Pa' tata Martín (перевод на Английский)

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Испанский

Pa' tata Martín

Cantado:
 
Cuando yo tuve diez años,
tata Martín, mi abuelito,
costumbres muy lindas de antes
me contaba mi viejito.
 
Yo cebaba sus amargos
en tanto él armaba un chala
le decía "Tata viejo, a ver, toque la guitarra".
 
Ya pulsaba el instrumento
ya se largaba a rasguear
y a loa aires de su tiempo
me los hacía escuchar.
 
Decía que pa´l amor
era muy afortunado
esto es cierto y es aparte
suerte que le he heredado.
 
Declamado:
 
Miren que para el amor
era muy afortunao
¡qué dichoso el tata Martín:
vivir siempre enamorao!
 
Cantado:
 
Al tiempo (de) los carnavales
ellos armaban sus parras*
siempre cantando y bailando
con harpa, bombo y guitarra.
 
Vasos de cristal maimanta*,
aquello era puro criollo,
tomaban sólo agua muerta
con lindas huampas* de toro.
 
Las damas de aquellos tiempos,
ellas aloja bebían,
la anaranjada ni Bilz
(en) esos años (eso) no existía.
 
¡Ay, si volviera a esos tiempos
huampas de toro en la mesa,
tata Martín con sus chinas,
mishqui, aloja y agua muerta!
 
Добавлено Oiseau Mouche в пн, 15/10/2018 - 15:47
В последний раз исправлено Ainoa в пн, 22/10/2018 - 00:46
Комментарий:

*algo así como fiesta en la que se toma el vino, creo que así puede interpretarse, nótese que son términos típicos de la zona rural y de aquellos tiempos que yo no viví, pero bueno así es como yo lo percibo.

*del quichua, maimanta: de donde.

*guampa
1.
nombre femenino
COLOQUIAL•AMÉRICA DEL SUR
Asta o cuerno del animal vacuno.
"una vez muerto le cortó las guampas"

La palabra «guampa» proviene del quechua y significa «cuerno»

*Me parece que se refiere a dos bebidas de los años ochenta aproximadamente.

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перевод на Английский

To Tata Martín

Sung:
 
When I was ten years old,
tata Martin, my grandfather,
very nice customs of yesteryear
my old man told me.
 
I prepared his bitter mates
while he made a chala
I said to him "Old tata, let's see, play the guitar".
 
He already pressed the instrument,
he was already strumming
and the airs of his time
he made me hear.
 
He said that in love matters
he was very lucky,
this is true and it is apart,
fortunately, I have inherited that from him.
 
Declaimed:
 
See that in love matters
he was very lucky,
how fortunate Tata Martin:
to always be in love!
 
Sung:
 
In the time (of) the carnivals
they armed their vines *
always singing and dancing
with harp, bass drum and guitar.
 
Crystal glasses of there,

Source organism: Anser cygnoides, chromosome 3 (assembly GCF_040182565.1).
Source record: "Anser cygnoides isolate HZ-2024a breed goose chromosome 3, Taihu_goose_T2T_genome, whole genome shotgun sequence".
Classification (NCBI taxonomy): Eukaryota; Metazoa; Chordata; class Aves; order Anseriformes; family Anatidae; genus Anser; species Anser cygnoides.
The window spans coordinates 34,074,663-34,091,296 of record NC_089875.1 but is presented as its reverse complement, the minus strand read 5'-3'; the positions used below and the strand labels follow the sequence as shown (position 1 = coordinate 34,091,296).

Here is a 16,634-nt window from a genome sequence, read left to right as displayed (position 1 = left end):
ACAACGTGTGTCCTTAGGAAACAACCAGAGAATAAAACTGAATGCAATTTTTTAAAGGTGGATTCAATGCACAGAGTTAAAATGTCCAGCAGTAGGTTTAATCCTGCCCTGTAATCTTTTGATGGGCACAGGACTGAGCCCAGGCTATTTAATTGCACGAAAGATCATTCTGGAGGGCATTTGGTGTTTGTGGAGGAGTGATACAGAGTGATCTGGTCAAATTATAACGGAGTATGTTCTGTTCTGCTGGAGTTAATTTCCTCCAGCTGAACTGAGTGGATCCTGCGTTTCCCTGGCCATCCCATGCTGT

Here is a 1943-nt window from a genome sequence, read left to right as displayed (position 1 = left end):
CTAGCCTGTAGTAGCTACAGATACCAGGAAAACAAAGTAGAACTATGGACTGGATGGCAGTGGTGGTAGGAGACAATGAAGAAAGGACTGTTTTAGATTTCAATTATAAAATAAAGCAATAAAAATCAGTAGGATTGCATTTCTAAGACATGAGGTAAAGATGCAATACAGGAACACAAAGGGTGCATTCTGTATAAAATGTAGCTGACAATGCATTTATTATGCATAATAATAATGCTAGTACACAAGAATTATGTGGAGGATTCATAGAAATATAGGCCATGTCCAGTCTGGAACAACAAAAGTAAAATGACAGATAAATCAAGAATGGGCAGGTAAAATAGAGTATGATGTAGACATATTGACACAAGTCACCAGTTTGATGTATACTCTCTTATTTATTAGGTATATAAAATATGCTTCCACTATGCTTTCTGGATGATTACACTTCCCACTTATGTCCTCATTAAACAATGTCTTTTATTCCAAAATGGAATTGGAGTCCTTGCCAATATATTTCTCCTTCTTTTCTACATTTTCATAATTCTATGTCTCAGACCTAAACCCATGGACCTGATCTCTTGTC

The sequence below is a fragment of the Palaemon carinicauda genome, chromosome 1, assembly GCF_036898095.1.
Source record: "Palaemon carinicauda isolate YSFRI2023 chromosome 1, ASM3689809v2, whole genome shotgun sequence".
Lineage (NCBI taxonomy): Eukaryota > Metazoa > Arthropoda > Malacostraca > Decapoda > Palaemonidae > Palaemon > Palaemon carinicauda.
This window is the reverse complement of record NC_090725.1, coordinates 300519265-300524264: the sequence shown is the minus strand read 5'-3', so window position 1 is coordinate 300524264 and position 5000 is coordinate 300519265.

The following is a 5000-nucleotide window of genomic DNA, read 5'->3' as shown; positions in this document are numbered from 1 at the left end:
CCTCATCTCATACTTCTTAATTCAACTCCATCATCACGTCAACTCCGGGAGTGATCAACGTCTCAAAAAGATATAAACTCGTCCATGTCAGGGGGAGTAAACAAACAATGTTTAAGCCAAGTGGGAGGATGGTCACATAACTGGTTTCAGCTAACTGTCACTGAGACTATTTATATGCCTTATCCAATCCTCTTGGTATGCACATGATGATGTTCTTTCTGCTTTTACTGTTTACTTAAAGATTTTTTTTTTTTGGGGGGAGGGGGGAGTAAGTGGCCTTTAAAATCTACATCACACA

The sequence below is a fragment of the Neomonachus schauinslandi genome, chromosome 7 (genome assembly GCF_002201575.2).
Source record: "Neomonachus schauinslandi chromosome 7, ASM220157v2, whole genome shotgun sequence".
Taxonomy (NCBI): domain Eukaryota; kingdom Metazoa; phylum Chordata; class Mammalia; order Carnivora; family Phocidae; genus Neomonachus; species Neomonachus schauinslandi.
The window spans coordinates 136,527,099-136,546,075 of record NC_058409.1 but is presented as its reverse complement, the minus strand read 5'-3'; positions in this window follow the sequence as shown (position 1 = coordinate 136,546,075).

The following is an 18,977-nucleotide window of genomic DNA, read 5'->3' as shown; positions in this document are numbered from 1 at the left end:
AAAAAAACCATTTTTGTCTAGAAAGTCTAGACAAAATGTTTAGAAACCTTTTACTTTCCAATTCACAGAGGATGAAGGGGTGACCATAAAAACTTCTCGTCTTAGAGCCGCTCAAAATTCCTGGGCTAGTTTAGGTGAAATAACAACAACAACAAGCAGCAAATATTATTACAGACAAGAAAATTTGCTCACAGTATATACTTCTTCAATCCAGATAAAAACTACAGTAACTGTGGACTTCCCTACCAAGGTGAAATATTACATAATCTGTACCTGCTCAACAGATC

that was pure creole,
they drank only agua muerta
with nice horns of bull.
 
The ladies of those times,
they drank aloja,
the orange nor Bilz
(in) those years (that) didn't exist.
 
Oh, if I went back to those times
bull horns on the table,
Tata Martin with his girls,
misqui (sweet) aloja and agua muerta!
 
Добавлено Oiseau Mouche в сб, 20/10/2018 - 22:41
В последний раз исправлено Oiseau Mouche в вт, 01/01/2019 - 23:20
Комментарий:

*Tata comes from the Quichua and it means "father, sir", in any case, it is a way of showing respect or affection-

*Agua muerta and aloja are alcoholic drinks from Argentina, they have a creole, native, rural origine. For further information, look it up in the Internet.

***Sixto Doroteo Palavecino (March 31, 1915, Barrancas, Salavina, Santiago del Estero Province, Argentina – April 24, 2009, Santiago del Estero, same province) was a poet, musician and singer of Argentine folk music, who started playing the violin when he was 10 years old.

Palavecino was influential as a player, a compiler of folk traditions, and in sustaining the Santiago Quechua language through his music and the radio program "Alero Quechua Santiagueño" which he presented for many years with his son Rubén.

Palavecino enjoyed wide recognition from colleagues and audiences throughout Argentina since the 1980s. In the years before that, he also worked as a barber to make ends meet.

He died in the city of Santiago del Estero, where he was hospitalized due to a severe pneumonia.

***
Santiago del Estero Quichua or Santiagueño Quechua (Santiagen Quichua) is a vulnerable dialect of Southern Quechua spoken by 60,000-100,000 people (estimates vary widely) in Argentina. It is spoken in the province of Santiago del Estero. The estimated coordinates are 27°47′S 64°16′W. Long-standing migration has also resulted in the presence of the language in other provinces of northeastern Argentina and in Buenos Aires.

It is 81% similar to other Quechuan languages. There are radio programs in this languages and also a dictionary. There is some cultivation of the language as it is taught in some schools. It uses the Roman alphabet. Its speakers are Native Americans and they mostly work in agriculture. It is the seventh-most widely spoken language in Argentina behind Spanish, Italian, Levantine Arabic, South Bolivian Quechua, Standard German, and Mapudungun. It is the third most widely spoken indigenous language.

There was once another dialect of Southern Quechua in Argentina, that of Catamarca and La Rioja, but it has gone extinct. All were introduced during the Spanish colonial period, as Quechua speakers were transplanted to various parts of the Spanish realm (continuing a practice of the Inca), and Quechua was an official language of Santiago, Catamarca, and La Rioja during the colonial era.

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